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Does a HRV or ERV pay for itself in a pretty good house?

artisanfarms | Posted in General Questions on

I’ve been trying to learn about HRV and ERV systems and have found some payback analyses for larger commercial systems, and am wondering if they ever pay for themselves in a single family house with ~22,000 cuft living space (including the finished portion of the basement), or if it would be cheaper to just run a small ventilation fan occasionally, or crack a window?


  1. MartinHolladay | | #1

    The answer can be found in my article, "Are HRVs Cost-Effective?"

    1. artisanfarms | | #2

      Thanks for the link.

  2. Expert Member
    Michael Maines | | #3

    A Pretty Good House is relatively airtight--ideally no more than 1-2 ACH50, so mechanical ventilation is required--both by most building codes and by common sense. The question is whether you need balanced ventilation, exhaust-only, or supply-only. Ten years of crowd-sourcing information and opinions for what makes a PGH says that balanced ventilation is required, whether or not it has an attractive payback period.

    While exhaust-only ventilation systems can work, they also depressurize the home's interior, leading to things like increased radon infiltration, makeup air entering through random gaps and cracks rather than through a known filtration system, water infiltration and backdrafting of combustion equipment. There are work-arounds to all of those, but with what we now know about the importance of indoor air quality, and the availability of many good balanced ventilation options, if you're building a Pretty Good House, you should include an ERV or HRV, even if it's not the most cost-effective option.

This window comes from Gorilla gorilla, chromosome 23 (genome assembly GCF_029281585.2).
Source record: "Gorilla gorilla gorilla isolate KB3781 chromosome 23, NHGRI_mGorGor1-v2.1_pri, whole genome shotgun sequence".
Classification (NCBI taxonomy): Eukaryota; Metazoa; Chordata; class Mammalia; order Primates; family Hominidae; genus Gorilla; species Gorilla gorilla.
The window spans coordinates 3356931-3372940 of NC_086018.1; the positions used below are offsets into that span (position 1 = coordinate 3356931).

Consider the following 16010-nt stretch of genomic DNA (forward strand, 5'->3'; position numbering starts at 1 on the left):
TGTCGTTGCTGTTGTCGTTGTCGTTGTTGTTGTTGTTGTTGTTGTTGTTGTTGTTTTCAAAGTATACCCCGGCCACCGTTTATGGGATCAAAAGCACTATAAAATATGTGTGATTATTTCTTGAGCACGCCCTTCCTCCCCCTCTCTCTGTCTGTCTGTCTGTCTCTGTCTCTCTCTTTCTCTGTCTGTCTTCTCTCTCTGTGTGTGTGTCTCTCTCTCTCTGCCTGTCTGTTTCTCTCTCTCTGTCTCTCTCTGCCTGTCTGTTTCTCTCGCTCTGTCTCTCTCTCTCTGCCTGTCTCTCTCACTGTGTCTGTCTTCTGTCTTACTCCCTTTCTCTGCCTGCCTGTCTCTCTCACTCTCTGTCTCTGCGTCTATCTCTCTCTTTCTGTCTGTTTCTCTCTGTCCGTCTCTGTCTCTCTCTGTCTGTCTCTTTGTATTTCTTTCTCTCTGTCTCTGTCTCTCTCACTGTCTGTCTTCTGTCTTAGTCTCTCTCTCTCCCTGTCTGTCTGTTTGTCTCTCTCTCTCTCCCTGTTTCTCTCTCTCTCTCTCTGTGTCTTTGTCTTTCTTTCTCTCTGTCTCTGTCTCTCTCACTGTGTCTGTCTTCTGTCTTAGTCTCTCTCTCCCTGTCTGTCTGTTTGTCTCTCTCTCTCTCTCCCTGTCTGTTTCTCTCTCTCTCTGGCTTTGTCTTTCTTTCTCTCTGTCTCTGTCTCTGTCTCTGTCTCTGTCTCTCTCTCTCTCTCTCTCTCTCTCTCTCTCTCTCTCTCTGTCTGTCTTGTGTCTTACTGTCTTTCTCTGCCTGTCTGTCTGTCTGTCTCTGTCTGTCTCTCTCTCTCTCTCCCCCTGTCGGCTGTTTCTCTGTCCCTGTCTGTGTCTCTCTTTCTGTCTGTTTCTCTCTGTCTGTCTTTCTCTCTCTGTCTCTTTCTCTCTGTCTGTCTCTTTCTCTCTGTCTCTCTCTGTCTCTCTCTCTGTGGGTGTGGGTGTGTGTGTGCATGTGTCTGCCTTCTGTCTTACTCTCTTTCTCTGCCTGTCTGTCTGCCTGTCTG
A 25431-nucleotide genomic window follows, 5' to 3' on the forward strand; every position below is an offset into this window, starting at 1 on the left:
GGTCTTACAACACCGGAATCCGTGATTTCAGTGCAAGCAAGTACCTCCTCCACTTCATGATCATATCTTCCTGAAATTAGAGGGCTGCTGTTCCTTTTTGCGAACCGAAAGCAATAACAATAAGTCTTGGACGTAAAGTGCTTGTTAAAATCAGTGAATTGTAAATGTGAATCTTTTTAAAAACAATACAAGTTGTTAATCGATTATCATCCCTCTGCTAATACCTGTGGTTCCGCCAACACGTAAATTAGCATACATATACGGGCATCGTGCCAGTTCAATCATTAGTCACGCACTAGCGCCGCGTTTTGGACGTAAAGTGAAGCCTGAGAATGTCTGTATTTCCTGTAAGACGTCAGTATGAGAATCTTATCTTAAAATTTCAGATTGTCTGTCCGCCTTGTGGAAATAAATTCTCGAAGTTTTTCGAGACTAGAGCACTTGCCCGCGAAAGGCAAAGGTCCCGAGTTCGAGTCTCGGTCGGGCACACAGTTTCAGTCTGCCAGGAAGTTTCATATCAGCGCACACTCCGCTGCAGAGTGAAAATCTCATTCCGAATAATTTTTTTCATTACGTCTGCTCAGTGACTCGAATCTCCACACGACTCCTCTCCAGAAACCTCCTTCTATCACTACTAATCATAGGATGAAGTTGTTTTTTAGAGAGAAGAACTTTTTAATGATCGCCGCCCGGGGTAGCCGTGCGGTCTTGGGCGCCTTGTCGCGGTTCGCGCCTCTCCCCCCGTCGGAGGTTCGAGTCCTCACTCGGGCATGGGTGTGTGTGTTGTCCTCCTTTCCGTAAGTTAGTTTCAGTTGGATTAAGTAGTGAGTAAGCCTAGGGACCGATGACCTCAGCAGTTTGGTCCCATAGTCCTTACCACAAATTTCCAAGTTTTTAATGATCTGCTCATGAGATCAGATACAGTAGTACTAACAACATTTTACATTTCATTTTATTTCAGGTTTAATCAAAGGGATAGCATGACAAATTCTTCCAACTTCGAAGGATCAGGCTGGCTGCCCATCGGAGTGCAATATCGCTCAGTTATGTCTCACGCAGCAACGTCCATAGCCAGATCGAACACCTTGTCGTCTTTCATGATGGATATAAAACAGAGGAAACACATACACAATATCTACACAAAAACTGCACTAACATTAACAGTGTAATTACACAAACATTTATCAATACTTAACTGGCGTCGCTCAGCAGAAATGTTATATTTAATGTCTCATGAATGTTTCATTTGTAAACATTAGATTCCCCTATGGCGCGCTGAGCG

1. artisanfarms | | #5

      I'm not trying to be difficult, but what's wrong with cracking a window and running a small exhaust fan when you're in the house vs. spending thousands for a HRV or ERV?

  3. walta100 | | #4

    My opinion is maybe in zone 6 & 7 where you will see very differentials between the indoor maybe 100° at times then yes, I think a dollar return on investment is possible.

    In zones 1 & 2 absolutely no way to see a dollar return on investment with a 30° differential.


  4. Expert Member
    Akos | | #6

    The math on this is pretty easy.

    For example, I'm at 7200 heating degree days. A typical house will need around 100CFM of ventilation.

    Exhaust only ventilation the cost of providing this is:
    7200 HDD *24 hours * 100CFM * 1.08 (btu/cfm)=186 Therms.

    With an 80% efficient HRV/ERV that drops to:

    7200 HDD *24 hours * 100CFM * 1.08 (btu/cfm) *(1 - 80%)=37 Therms.

    So it definitely saves a fair bit of energy, even when heating with a heat pump, that adds up.

    The question is does a $20k ERV setup make sense? I would have a hard time justifying that, ROI is pretty much never. There are some ancillary benefits to a fancy ERV, so for some that might be worth the cost.

    Instead of a top of the line install, getting a higher efficiency ERV installed using simplified or hybrid ducting to the air handler return should be a reasonable ROI in colder climates.

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